CA Senate Primary: Lincoln-Douglas or Nixon-Douglas?
California’s Republican U.S. Senate primary deserves credit.
Most candidates seeking office in the Golden State try to take voters back to the fabled mid-1960s — free college tuition, new freeways, flowing water. The GOP primary has done that one better: taking us further back to 1950, and memories of an earlier California Senate contest.
A quick history lesson:
The contestants in the fall of 1950 were Republican Richard Nixon and Democrat Helen Gahagan Douglas. Both were incumbent congressmen (Douglas, House Class of ’44; Nixon, House Class of ’46), vying for higher office in what had just become the nation’s second most populous state.
But that’s about all they had in common.
Nixon was younger (37), more intense, and driven in no small part by burning ambition and burning memories of a tough, conservative Quaker upbringing in Yorba Linda.
Douglas, a 49-year-old former Broadway actress, was the more celebrated of the two candidates (Pageant Magazine rated her the nation’s 12th most influential woman). And she was glamorous. Married to actor Melvyn Douglas, she campaigned around California in a helicopter (an idea given to her by Lyndon Johnson, who choppered around Texas in his 1948 Senate race) dubbed the “Helencopter”.
The numbers that year trended in Douglas’ favor (California voter registration, 60 years ago, was roughly 58% Democratic and 37% Republican). But the political climate didn’t. 1950 was a midterm election featuring an unpopular Democratic president (Harry Truman) and a country whipsawed by a hot war in Korea and a cold war with the Soviets.
Not a good fit for a New Deal Democrat like Douglas — the New Deal being very much on display in the form of the Democratic gubernatorial nominee, Jimmy Roosevelt (Franklin and Eleanor’s eldest son). In the end, Nixon trounced Douglas, earning 59% of the vote and carrying 53 of California’s 58 counties.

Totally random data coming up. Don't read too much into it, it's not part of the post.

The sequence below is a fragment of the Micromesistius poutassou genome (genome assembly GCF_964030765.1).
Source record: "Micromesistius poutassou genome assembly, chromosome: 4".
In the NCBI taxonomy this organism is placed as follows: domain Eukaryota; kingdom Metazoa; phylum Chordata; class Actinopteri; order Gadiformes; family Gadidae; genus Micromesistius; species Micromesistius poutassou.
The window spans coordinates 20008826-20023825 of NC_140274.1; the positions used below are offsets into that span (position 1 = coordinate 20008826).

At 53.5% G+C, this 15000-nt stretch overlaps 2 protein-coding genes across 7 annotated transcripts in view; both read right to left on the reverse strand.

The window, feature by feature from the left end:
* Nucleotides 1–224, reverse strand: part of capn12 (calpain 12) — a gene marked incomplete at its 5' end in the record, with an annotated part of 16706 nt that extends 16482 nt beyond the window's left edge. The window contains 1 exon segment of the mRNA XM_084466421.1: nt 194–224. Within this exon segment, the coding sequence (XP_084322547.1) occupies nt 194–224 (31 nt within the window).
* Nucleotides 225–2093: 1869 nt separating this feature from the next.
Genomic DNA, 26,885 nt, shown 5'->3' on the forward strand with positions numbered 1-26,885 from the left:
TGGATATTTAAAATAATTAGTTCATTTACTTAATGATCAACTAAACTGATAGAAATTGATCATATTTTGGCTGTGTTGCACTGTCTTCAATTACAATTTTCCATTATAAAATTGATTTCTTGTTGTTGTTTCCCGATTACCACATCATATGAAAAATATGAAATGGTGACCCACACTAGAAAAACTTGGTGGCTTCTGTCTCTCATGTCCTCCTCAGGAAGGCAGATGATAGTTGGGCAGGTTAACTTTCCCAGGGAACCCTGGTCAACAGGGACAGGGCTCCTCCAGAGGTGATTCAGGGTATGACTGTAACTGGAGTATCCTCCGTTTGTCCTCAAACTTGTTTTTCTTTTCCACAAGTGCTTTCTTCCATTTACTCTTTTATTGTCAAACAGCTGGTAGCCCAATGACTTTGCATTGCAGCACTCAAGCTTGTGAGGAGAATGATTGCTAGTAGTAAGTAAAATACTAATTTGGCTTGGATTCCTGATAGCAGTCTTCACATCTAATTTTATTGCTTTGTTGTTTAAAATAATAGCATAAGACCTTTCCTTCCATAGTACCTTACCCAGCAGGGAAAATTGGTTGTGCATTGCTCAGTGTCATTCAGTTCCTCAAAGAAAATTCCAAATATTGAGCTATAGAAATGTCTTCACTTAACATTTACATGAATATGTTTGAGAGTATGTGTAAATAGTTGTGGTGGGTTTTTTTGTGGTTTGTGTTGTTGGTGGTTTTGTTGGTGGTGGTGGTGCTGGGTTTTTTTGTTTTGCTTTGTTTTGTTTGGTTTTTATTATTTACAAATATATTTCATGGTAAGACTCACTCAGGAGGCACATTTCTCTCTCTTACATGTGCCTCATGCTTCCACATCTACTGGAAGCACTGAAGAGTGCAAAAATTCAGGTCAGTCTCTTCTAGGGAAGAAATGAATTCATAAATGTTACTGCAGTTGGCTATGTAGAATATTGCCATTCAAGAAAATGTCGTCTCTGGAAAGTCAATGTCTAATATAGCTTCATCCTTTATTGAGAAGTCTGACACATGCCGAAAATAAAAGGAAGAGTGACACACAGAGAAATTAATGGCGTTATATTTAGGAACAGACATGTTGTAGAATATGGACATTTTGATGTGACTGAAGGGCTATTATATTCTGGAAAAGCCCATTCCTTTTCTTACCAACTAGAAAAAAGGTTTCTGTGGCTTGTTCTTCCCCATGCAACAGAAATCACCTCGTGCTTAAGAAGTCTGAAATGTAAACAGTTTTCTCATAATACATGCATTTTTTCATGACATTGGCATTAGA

How Nixon did it has long been the stuff of political legend — and analogous to what’s going on in California here and now.
Democrats seeking office in 1950 had to cope with the label “soft of communism”. Sometimes, even Democrats attacked each other on this very topic. For example, in that year’s May Senate primary in Florida, Democrat George Smathers took down fellow Democrat Claude Pepper by dubbing his foe “Red Pepper” and handing out red-covered brochures (The Red Record of Senate Clauder Pepper).
In California, the elbows were just as sharp.
Douglas sought to defuse the issue by launching a pre-emptive attack on Nixon before the fall campaign kicked into high gear, claiming he had voted to deny aid to Korea and cut European aid in half.
His campaign handed out pink flyers — the “Pink Sheet” — linking Douglas to New York Rep. Vito Marcantonio, an American Labor Party member deemed a “fellow traveler” because he opposed restrictions on the Communist Party.
In a radio address, Nixon accused Douglas of being “a member of a small clique which joins the notorious communist party-liner Vito Marcantonio of New York, in voting time after time against measures that are for the security of this country.”
But here’s what the historians have overlooked over the years.
Guilt by association was a winning tactic against Douglas — in part, because of damage already done to her in the primary by a fellow Democrat: Los Angeles Daily News editor and publisher Manchester Boddy.
It was Boddy who first linked Douglas to Marcantonio (just as Al Gore, and not Republican activists, first tied Willie Horton to Michael Dukakis).
It was Boddy who said Douglas was pink “right down to her underwear”.
And it was Boddy who gave the Democrat the nickname that stuck: “the pink lady”.
S0 what does this have to do current events?
In the Republican Senate primary, frontrunner Tom Campbell, like Helen Douglas, is plagued by a matter of guilt by association — for his ties to a former college professor who aided the group Palestinian Islamic Jihad. And Campbell has been accused of being anti-Israel, based on his congressional voting record, with rival Carly Fiorina’s campaign allegedy calling Campbell an anti-Semite, to boot.
Compared to 1950, it’s gender reversal, what with the female candidate doing the attacking this time. And it presents at least two problems for Campbell.
In this day and age, being accused of anti-Israeli, pro-Arabist sentiments is the new “pink” in American politics — “soft on terror” replacing “soft on communism” as this generation’s toxic label.
The second problem: Campbell is deliberate and professorial, trying to counter accusations in a faster-moving world of talk radio, the blogosphere and a never-sleeping news cycle. Listening to last Friday’s debate, and Campbell trying to turn the corner on this controversy, it’s clear that it’s easier to play offense rather than defense — lob accusations rather then fend them off.
Helen Douglas both succeeded and failed at undoing guilt by association in 1950. She survived her party’s primary, but couldn’t win come November.
We’ll find out soon enough if Tom Campbell’s fate is any different.